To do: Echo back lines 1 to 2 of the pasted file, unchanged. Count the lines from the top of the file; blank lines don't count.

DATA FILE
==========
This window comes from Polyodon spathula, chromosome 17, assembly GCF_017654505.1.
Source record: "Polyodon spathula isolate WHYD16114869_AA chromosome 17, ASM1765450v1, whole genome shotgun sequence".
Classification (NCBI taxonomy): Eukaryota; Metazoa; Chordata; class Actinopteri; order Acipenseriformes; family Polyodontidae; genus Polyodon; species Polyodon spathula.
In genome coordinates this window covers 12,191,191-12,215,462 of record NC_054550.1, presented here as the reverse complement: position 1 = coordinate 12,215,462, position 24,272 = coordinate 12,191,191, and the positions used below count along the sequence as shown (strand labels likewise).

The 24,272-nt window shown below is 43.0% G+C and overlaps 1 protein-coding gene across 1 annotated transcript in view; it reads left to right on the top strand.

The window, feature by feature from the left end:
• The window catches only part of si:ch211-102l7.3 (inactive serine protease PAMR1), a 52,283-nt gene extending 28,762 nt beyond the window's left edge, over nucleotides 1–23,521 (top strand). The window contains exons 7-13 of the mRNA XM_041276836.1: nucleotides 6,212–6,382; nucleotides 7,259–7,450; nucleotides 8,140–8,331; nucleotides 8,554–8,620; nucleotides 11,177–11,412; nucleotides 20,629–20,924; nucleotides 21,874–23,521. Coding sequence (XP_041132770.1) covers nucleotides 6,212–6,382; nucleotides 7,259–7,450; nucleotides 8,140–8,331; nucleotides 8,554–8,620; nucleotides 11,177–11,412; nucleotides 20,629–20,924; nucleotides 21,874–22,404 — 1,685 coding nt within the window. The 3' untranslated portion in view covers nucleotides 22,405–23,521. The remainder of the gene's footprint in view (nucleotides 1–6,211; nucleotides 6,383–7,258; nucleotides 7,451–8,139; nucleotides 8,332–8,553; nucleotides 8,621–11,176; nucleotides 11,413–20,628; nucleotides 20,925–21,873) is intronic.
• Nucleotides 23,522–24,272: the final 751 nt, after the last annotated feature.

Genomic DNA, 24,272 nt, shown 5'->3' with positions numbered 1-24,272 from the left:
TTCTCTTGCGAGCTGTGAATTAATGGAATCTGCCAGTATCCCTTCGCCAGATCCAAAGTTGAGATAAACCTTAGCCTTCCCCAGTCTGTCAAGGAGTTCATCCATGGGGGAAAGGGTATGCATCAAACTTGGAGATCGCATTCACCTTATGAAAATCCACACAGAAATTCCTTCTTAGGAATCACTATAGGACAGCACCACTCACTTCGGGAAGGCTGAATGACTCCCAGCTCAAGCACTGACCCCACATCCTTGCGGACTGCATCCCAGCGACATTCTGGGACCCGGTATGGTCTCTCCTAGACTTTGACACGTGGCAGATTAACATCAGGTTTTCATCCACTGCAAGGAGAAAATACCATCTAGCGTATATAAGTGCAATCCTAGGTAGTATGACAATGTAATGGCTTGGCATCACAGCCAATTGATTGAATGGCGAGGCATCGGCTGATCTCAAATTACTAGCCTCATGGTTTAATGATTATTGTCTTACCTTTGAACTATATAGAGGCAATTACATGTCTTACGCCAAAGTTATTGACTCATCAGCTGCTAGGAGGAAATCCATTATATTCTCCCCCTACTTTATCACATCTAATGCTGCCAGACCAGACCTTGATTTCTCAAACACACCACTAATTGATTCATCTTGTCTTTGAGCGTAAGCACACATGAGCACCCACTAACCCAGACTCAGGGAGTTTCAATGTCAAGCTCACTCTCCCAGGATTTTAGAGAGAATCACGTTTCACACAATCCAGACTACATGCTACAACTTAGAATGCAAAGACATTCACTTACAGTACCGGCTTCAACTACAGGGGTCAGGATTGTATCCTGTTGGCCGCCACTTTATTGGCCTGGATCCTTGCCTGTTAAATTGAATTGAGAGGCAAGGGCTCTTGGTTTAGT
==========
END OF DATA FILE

This window comes from Polyodon spathula, chromosome 17, assembly GCF_017654505.1.
Source record: "Polyodon spathula isolate WHYD16114869_AA chromosome 17, ASM1765450v1, whole genome shotgun sequence".